Wednesday, September 26, 2007

Homelessness a Choice

I just saw an article on the website of the City of Ft. Worth that stated that the "Homeless Czar" of the United States was coming to that city. It went on to say that Mayor Mike Moncrief would express his concerns over the "homelessness crisis" there. There are 4,000 people living on the streets of Ft. Worth.

I have seen interviews with some of the homeless, and they indicate that they have a great deal of freedom that they wouldn't want to give up for a permanent address. With our government at all levels taxing us to distraction, funding a war across the planet, and wasting money right and left, sometimes I sympathize with those we usually consider "less fortunate".

I once saw a documentary about a homeless man. The film crew arranged for him to "find" $100,000, then followed him as he spent it all in about six months, and once again moved in under a bridge. He "didn't want nobody telling [him] what to do."

Well, maybe the government can supply housing to some of them who want it, but they won't eliminate the phenomenon. And we'll have another government program to waste our money. On the other hand, if there wasn't so much government control over our lives, we would all find a place to sleep, and no one would worry about it.

Wednesday, September 12, 2007

Digital Millenium Copyright Act - Public Enemy No. 2

The Digital Millenium Copyright Act of 1998 was the second worst piece of legislation in recent memory. It sold all the public's rights to use and modify ideas over to large media companies, and made it possible for companies such as Disney and the large recording companies to use technology to prevent their own customers from exercising the rights which we still retain. If a computer professional writes software to overcome these barriers to fair use, they are breaking the law to enforce a right. How does this make sense?

We've had the infamous DMCA for 9 years now, and there are a host of unintended consequences. Congress, in buying a bill of goods from Hollywood and the Recording Industry of America, passed the DMCA based on lies, and the results are disastrous. You really must read this article from the Electronic Frontier Foundation.

Friday, September 7, 2007

I'll Take Liberty, Thanks

I heard recently that someone famous once said, "I believe that democracy is the best form for government to take, too bad it's never been tried." I don't know if I agree with that assessment. Truly democratic government would have the whole populace voting on every law and regulation, which would not only be very cumbersome, but would not guarantee good laws. Any individual's vote or opinion is heavily influenced by the news media, and "He who owns the media decides what is put in it."

So we have this "representative" form of government, and the rule of law. I really don't care if we have a democracy. I really don't care if the majority rules. My only desire is for freedom and liberty. I want the Bill of Rights to be effective, and enforced. The second amendment says that "Congress shall make no law abridging the right to keep and bear arms," yet we have over 200 Federal laws doing just that. That amendment was written so that we could protect ourselves from tyranny, in a day when any man with a rifle was just as effective as any soldier, but we lost parity with the military many, many years ago. The second amendment supports all the others.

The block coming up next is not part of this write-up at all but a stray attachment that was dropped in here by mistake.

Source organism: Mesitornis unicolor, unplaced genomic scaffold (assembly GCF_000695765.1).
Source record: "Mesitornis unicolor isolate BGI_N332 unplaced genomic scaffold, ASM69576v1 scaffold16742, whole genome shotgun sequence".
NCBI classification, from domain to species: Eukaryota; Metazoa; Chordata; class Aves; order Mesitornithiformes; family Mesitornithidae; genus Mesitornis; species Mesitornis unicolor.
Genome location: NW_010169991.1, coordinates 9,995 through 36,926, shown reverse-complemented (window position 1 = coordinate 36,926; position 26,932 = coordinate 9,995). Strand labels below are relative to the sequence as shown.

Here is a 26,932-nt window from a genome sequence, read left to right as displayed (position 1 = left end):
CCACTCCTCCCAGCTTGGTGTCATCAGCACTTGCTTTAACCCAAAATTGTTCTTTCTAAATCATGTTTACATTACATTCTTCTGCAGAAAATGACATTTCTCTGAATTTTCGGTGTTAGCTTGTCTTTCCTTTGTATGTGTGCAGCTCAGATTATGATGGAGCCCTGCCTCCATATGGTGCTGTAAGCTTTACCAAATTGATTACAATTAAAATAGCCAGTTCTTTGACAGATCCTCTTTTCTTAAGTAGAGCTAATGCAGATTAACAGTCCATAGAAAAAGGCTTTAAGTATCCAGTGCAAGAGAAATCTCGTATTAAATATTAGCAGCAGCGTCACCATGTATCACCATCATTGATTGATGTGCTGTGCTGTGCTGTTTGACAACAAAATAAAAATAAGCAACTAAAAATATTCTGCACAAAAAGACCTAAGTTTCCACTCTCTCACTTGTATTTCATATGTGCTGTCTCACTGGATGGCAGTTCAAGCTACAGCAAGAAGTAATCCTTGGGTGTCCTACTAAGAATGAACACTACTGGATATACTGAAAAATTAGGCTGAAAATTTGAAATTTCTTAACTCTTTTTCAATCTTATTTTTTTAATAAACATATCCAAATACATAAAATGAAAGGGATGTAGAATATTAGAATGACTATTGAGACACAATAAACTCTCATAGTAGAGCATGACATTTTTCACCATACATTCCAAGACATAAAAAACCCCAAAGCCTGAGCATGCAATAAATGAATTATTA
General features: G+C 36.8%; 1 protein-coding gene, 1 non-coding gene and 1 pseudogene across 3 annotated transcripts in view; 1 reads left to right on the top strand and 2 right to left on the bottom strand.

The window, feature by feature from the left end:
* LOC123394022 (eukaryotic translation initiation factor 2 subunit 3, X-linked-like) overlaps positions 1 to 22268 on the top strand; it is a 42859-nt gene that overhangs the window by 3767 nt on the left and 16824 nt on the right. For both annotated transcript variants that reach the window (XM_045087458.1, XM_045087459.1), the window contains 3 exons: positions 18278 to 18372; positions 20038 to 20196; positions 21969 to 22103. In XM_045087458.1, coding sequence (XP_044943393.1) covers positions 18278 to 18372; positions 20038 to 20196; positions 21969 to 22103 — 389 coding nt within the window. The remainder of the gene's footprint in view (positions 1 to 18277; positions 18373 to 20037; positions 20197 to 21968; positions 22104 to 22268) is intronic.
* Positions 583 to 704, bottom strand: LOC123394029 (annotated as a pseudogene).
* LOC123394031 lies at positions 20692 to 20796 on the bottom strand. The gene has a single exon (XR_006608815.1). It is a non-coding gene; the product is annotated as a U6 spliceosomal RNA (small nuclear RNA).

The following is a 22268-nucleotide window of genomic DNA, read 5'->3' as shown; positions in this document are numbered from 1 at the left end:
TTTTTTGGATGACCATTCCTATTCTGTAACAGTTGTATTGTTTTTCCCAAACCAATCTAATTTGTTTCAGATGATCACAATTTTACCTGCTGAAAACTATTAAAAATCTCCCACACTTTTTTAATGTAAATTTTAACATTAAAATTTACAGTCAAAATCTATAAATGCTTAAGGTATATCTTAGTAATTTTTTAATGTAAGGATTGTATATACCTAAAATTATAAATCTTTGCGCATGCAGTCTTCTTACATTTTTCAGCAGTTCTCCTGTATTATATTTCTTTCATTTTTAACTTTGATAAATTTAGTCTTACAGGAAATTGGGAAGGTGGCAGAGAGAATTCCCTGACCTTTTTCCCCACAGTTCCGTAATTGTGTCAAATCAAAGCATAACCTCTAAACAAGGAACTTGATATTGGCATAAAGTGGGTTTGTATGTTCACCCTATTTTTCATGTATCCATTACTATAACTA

The first amendment is supposed to guarantee free speech, but the so-called "fairness doctrine" passed a few years ago was a gag order for any American who wanted to speak out about elections, unless they were in a "camp" or in the "media". Many of our media protection laws don't apply to bloggers unless you follow a bunch of guidelines and act much like the traditional media.

The fourth amendment is supposed to protect us from "unlawful search and seizure", but now the government is spying on us all, and AT&T, who is breaking the law in collusion with this administration, may never be brought to justice, because of the political powers that be.

The Patriot Act is the worst trashing of the Bill of Rights ever enacted, yet was largely unopposed. The Department of Homeland Security is a dangerous amalgam of many smaller agencies, and cannot do what it was created for. The events of 9-11-2001, while tragic, were not as devastating to this country as they are made out to be, and 6 years later, we are not any safer. We are actually less secure, because our army is stretched to the breaking point. The *Government* cannot protect us all. As Ben Franklin once said, "Those who would give up liberty to purchase a little safety, deserve neither liberty nor safety." See Neither Liberty Nor Safety, by Robert Higgs.

Wednesday, September 5, 2007

Old barn

I've always been drawn to old buildings, because of the textures on them.

Tuesday, September 4, 2007

Early gesture drawing

All the instruction I had before doing this was "Try to get the overall shape, don't take your eyes off the subject, and don't erase!"